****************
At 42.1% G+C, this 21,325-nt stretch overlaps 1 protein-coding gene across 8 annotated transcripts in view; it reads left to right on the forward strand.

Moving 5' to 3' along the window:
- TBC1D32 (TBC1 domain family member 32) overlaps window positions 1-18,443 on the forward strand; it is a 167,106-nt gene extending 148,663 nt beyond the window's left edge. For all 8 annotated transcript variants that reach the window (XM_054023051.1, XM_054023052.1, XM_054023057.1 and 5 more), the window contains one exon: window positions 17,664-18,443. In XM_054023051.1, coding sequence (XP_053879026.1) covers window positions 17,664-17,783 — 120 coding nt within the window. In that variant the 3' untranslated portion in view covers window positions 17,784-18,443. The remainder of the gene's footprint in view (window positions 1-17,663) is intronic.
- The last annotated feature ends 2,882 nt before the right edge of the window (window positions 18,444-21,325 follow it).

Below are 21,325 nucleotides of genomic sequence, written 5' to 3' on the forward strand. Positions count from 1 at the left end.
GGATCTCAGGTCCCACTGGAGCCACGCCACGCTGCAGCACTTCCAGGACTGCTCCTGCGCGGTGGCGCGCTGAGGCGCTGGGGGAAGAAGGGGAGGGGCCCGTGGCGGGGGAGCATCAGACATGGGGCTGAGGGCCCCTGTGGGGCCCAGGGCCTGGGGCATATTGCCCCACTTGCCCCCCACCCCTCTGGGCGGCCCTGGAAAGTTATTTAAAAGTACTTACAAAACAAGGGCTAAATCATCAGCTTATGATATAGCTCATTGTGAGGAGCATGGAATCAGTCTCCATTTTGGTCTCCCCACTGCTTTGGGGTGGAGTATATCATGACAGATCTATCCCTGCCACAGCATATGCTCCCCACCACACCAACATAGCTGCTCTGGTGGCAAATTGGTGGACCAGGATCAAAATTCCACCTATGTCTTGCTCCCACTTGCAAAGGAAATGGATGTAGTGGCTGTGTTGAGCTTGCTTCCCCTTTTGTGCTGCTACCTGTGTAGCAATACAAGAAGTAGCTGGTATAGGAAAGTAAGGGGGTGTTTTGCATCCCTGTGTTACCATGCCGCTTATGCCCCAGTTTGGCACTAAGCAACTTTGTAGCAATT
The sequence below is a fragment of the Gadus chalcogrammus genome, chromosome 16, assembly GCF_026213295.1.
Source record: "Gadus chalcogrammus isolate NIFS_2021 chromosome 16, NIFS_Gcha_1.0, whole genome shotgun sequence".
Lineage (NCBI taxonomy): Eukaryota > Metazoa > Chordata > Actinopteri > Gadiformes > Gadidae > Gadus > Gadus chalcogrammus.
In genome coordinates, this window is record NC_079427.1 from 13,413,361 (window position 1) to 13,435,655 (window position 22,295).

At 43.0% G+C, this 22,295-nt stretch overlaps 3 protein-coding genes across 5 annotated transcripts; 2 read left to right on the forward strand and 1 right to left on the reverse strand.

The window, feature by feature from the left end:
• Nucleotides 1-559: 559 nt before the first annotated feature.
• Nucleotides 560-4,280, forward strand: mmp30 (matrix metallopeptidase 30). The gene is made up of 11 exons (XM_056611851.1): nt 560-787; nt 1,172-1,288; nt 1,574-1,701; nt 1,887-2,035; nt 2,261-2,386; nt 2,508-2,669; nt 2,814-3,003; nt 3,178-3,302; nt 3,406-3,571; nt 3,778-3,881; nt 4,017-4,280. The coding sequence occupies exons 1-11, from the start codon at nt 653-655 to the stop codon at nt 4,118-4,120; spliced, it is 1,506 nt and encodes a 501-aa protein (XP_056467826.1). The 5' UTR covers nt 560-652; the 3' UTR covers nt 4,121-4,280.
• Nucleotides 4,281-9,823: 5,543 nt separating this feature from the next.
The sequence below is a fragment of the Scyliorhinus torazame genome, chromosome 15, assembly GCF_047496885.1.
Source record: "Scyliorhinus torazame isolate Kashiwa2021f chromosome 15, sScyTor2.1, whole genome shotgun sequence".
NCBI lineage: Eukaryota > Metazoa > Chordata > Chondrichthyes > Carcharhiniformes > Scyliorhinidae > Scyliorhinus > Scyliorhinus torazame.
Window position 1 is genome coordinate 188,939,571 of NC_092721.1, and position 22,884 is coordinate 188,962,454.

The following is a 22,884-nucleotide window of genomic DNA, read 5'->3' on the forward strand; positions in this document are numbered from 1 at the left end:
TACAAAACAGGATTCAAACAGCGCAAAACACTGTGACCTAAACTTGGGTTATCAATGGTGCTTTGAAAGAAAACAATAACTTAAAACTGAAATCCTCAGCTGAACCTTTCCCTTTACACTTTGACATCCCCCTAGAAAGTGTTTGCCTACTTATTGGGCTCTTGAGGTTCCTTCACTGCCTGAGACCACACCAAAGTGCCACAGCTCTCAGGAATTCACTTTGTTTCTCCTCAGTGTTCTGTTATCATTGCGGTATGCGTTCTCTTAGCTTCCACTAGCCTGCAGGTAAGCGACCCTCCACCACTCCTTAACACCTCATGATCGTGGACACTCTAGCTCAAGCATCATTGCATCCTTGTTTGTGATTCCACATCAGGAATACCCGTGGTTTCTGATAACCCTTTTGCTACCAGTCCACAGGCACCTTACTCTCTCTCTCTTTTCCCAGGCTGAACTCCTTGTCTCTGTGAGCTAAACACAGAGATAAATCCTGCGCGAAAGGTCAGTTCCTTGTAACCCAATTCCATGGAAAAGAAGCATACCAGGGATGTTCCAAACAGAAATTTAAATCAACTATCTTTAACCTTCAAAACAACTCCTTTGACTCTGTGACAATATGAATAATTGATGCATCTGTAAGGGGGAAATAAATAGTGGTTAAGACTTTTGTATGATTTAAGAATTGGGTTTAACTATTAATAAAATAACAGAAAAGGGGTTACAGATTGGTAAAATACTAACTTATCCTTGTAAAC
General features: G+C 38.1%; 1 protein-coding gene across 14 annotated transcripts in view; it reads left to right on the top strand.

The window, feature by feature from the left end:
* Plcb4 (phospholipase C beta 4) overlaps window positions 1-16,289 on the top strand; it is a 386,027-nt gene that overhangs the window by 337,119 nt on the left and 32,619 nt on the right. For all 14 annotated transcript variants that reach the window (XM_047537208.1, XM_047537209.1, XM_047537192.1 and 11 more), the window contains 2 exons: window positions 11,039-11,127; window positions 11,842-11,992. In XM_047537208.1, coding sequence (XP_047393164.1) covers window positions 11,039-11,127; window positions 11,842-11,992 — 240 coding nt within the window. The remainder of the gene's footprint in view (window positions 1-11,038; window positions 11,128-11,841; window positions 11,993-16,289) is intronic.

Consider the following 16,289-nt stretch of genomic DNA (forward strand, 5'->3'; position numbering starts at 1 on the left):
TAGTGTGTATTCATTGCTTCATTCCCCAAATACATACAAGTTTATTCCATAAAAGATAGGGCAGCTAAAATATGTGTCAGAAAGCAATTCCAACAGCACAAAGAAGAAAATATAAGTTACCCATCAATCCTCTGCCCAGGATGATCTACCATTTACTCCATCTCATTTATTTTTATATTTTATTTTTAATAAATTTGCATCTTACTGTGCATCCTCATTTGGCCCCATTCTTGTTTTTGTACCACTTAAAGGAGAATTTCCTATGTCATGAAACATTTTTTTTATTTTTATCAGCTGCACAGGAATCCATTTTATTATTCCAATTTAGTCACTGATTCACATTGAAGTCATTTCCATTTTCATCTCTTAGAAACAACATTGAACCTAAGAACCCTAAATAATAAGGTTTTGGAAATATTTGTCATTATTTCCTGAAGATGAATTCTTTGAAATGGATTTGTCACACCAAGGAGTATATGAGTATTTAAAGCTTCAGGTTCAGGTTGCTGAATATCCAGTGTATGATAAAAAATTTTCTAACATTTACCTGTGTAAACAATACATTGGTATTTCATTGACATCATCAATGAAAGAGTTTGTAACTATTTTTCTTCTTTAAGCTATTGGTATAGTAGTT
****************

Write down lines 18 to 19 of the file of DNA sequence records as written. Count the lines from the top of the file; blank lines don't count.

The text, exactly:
NCBI lineage: Eukaryota > Metazoa > Chordata > Chondrichthyes > Carcharhiniformes > Scyliorhinidae > Scyliorhinus > Scyliorhinus torazame.
Window position 1 is genome coordinate 188,939,571 of NC_092721.1, and position 22,884 is coordinate 188,962,454.